Dan Leckie Way is a north-south road that runs under the Gardiner just east of Bathurst.  It is the western boundary of Canoe Landing Park.  This park is north of the Gardiner and the Lakeshore.

below: ‘Tom Thomson’s Canoe’, by Douglas Coupland sits at the highest point of land in the area; it’s almost at the same level as the Gardiner and is very visible as you drive by.   This park extends down the hill.

The end of a large red canoe, an artwork by Douglas Coupland called 'Tom Thomson's Canoe' sits in a park, high above the surrounding scenery. Looking southwest towards the elevated Gardiner Expressway and the condo developments south of it.

below: Looking the other way from the same vantage point. The street running under the Gardiner here is Dan Leckie Way . Up until this point the Lakeshore is south of the Gardiner.

The elevated Gardiner Expressway with traffic is in the middleground, some trees and parkland in the foreground, and condo developments in the background.

At Dan Leckie Way, the Lakeshore is still south of the Gardiner and the space under the expressway is wide open.   By Spadina, one major block east, the situation changes.   The Lakeshore splits and westbound traffic lanes go north of the Gardiner and eastbound lanes stay south.  Shortly after Spadina, the Lakeshore runs under the Gardiner and there is no room for any further development under the road.

below: Standing on Spadina, just south of the Gardiner and looking west.  Here there is a lot of road to cross for pedestrians on Spadina.  Not only has the Lakeshore split to run on either side of the Gardiner, but there are also ramps between the Gardiner and the Lakeshore.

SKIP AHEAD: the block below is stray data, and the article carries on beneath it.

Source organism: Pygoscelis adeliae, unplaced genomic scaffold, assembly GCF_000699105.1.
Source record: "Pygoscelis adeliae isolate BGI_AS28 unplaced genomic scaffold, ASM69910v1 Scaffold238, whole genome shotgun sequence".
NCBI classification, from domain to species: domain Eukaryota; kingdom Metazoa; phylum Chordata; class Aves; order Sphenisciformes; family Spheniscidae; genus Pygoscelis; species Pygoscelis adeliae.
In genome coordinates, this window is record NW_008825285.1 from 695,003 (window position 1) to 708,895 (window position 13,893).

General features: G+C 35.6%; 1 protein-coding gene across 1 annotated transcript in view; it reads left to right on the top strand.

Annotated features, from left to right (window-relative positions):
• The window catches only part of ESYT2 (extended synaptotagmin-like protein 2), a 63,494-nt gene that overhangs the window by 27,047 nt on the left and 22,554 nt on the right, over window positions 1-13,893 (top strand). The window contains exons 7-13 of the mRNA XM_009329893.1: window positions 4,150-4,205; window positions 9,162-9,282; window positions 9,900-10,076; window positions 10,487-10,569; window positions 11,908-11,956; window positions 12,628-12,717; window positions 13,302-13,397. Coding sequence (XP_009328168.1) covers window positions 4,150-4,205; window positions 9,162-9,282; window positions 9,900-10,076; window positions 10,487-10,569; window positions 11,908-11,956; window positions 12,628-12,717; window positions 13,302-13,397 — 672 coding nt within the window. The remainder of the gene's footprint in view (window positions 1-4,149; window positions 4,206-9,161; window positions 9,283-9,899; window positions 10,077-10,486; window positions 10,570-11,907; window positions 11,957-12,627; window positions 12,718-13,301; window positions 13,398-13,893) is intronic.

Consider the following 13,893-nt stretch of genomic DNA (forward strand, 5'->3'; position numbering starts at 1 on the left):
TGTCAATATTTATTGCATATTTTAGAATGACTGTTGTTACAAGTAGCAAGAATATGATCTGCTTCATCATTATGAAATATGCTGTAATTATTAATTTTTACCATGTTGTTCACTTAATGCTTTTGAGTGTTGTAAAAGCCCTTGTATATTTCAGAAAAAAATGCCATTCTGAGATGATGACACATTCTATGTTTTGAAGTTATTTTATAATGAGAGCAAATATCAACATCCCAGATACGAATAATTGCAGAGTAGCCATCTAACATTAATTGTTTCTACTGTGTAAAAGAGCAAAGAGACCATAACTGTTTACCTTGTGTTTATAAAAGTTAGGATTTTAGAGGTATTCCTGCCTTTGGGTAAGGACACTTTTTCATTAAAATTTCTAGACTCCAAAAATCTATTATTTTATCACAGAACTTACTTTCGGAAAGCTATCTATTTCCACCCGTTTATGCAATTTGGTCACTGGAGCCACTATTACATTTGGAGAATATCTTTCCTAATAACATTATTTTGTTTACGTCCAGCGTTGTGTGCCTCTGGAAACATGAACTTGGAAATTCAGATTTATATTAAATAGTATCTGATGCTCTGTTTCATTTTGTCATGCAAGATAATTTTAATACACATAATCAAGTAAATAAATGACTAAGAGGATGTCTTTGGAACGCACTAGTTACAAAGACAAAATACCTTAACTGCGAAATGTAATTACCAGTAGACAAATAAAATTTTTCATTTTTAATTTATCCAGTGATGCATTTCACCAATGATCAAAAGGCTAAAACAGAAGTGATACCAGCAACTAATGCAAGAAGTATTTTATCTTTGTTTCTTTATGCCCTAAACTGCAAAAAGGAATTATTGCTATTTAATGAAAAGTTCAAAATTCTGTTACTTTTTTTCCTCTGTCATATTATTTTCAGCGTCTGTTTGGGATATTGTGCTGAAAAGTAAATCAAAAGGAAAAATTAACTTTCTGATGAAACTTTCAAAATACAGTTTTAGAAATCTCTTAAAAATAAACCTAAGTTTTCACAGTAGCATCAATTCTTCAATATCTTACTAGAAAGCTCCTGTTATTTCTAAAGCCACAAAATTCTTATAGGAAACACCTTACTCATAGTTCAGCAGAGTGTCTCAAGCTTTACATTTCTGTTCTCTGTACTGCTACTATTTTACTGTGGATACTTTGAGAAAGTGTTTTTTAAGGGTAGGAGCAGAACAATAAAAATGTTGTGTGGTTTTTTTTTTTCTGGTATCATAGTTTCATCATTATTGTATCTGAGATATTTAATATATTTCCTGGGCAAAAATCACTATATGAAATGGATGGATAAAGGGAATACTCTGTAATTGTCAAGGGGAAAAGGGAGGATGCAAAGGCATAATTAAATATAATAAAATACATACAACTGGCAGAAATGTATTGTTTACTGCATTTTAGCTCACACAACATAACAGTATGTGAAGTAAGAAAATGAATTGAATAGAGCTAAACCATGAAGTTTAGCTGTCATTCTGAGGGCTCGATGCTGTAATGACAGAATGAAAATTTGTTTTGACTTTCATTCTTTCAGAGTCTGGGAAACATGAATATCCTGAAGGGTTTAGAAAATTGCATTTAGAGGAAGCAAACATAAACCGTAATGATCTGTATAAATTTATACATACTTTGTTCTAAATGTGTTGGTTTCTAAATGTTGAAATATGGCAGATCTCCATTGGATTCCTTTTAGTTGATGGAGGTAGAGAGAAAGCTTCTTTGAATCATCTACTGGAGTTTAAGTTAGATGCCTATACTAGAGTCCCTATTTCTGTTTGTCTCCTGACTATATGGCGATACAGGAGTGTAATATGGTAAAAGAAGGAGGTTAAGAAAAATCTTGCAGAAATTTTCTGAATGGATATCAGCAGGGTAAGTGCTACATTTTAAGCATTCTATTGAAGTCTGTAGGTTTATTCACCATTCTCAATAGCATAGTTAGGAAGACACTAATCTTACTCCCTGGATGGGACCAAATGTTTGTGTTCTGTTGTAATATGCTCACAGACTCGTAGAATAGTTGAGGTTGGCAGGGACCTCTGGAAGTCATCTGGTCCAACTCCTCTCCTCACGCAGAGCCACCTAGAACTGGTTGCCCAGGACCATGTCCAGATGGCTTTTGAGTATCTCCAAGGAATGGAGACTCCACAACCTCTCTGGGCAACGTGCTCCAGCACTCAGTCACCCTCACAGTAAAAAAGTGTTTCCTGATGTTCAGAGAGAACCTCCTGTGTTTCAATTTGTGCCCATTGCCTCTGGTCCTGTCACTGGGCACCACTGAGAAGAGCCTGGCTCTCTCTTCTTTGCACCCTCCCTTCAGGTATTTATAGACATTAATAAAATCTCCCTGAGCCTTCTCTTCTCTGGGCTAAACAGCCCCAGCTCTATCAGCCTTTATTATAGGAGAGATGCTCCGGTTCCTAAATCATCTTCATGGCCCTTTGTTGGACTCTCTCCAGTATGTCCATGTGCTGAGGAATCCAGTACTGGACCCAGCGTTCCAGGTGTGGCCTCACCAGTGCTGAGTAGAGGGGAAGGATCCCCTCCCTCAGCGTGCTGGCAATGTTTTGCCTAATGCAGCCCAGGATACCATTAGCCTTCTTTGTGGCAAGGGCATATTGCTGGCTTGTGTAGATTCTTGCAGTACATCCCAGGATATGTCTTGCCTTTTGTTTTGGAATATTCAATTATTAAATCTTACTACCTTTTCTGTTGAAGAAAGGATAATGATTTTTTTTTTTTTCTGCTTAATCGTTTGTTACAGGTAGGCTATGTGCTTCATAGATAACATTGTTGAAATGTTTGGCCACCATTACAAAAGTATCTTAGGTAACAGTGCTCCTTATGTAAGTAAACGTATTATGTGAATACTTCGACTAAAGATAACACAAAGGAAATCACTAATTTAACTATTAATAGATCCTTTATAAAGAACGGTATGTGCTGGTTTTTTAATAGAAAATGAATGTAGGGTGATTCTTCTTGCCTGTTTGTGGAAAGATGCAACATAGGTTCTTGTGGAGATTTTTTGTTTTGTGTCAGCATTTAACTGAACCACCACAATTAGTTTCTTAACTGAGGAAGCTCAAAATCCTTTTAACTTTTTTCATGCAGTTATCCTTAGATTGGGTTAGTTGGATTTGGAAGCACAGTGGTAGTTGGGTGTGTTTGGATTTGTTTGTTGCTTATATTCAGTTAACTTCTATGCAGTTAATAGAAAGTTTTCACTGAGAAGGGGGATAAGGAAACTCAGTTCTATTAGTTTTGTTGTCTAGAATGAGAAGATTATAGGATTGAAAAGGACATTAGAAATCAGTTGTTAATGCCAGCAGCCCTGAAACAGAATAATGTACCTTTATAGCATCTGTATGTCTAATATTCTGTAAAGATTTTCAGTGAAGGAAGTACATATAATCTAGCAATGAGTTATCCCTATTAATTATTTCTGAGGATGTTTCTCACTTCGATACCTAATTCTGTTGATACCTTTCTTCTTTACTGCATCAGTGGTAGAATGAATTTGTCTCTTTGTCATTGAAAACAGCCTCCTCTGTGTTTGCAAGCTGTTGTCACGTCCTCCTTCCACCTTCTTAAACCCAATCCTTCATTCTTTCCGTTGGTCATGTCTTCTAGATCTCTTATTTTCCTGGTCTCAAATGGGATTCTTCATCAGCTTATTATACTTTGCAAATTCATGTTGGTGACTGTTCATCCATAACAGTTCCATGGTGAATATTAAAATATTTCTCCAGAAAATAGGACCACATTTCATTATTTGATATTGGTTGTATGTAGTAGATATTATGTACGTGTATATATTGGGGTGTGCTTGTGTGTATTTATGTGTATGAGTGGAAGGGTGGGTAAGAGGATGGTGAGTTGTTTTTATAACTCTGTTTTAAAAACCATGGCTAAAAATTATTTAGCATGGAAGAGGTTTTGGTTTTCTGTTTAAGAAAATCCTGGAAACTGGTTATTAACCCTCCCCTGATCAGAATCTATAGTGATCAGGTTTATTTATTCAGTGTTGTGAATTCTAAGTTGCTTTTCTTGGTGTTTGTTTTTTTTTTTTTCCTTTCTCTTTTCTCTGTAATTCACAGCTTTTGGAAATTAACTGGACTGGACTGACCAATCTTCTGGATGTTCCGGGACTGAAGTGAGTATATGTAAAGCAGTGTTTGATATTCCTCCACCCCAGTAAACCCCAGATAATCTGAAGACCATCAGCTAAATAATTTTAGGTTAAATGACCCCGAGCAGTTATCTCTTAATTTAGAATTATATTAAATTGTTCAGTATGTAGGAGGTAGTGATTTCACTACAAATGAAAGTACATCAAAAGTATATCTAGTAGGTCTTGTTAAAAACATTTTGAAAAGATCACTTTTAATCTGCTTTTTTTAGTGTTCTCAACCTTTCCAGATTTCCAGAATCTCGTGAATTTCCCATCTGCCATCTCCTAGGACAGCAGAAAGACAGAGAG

major road with traffic under an elevated expressway in a city, long ramp from the upper level to the lower. Gardiner Expressway and Lakeshore Blvd in Toronto, at Spadina looking west

below:   Still on Spadina, and still looking west, but now under the Gardiner.  The space under the road is not as high as it was previously.  Its lower and darker and not as inviting.   It will be interesting to see what phase 2 of the Bentway development will look like in this space.  I am not sure when it will to be finished but I will keep an eye on it!

under an elevated section of the Gardiner Expressway, at Spadina.

As for the eastern Gardiner, what does that look like?  Well, that’s a whole other blog post!

 Project: Under Gardiner  On this site you’ll find detailed maps and diagrams of this area as well as information about the plans for the various sections of the space.